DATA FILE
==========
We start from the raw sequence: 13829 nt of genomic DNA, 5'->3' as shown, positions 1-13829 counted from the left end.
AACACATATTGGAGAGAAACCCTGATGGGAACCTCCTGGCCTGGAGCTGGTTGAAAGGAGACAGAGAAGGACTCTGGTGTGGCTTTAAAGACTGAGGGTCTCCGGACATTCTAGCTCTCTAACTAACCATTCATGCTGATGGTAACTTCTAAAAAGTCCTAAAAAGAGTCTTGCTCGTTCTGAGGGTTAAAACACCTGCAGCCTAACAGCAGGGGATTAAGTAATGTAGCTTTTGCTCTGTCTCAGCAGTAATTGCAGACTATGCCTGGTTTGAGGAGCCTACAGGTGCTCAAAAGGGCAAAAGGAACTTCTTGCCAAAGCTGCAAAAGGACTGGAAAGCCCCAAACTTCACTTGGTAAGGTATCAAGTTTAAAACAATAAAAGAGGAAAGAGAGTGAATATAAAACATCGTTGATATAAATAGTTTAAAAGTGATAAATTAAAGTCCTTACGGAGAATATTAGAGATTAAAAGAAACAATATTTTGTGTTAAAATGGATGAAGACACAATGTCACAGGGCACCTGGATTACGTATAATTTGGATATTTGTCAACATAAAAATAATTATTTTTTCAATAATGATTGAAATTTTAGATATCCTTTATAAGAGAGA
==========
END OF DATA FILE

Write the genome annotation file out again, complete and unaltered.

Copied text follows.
We start from the raw sequence: 13829 nt of genomic DNA, 5'->3' as shown, positions 1-13829 counted from the left end.
AACACATATTGGAGAGAAACCCTGATGGGAACCTCCTGGCCTGGAGCTGGTTGAAAGGAGACAGAGAAGGACTCTGGTGTGGCTTTAAAGACTGAGGGTCTCCGGACATTCTAGCTCTCTAACTAACCATTCATGCTGATGGTAACTTCTAAAAAGTCCTAAAAAGAGTCTTGCTCGTTCTGAGGGTTAAAACACCTGCAGCCTAACAGCAGGGGATTAAGTAATGTAGCTTTTGCTCTGTCTCAGCAGTAATTGCAGACTATGCCTGGTTTGAGGAGCCTACAGGTGCTCAAAAGGGCAAAAGGAACTTCTTGCCAAAGCTGCAAAAGGACTGGAAAGCCCCAAACTTCACTTGGTAAGGTATCAAGTTTAAAACAATAAAAGAGGAAAGAGAGTGAATATAAAACATCGTTGATATAAATAGTTTAAAAGTGATAAATTAAAGTCCTTACGGAGAATATTAGAGATTAAAAGAAACAATATTTTGTGTTAAAATGGATGAAGACACAATGTCACAGGGCACCTGGATTACGTATAATTTGGATATTTGTCAACATAAAAATAATTATTTTTTCAATAATGATTGAAATTTTAGATATCCTTTATAAGAGAGA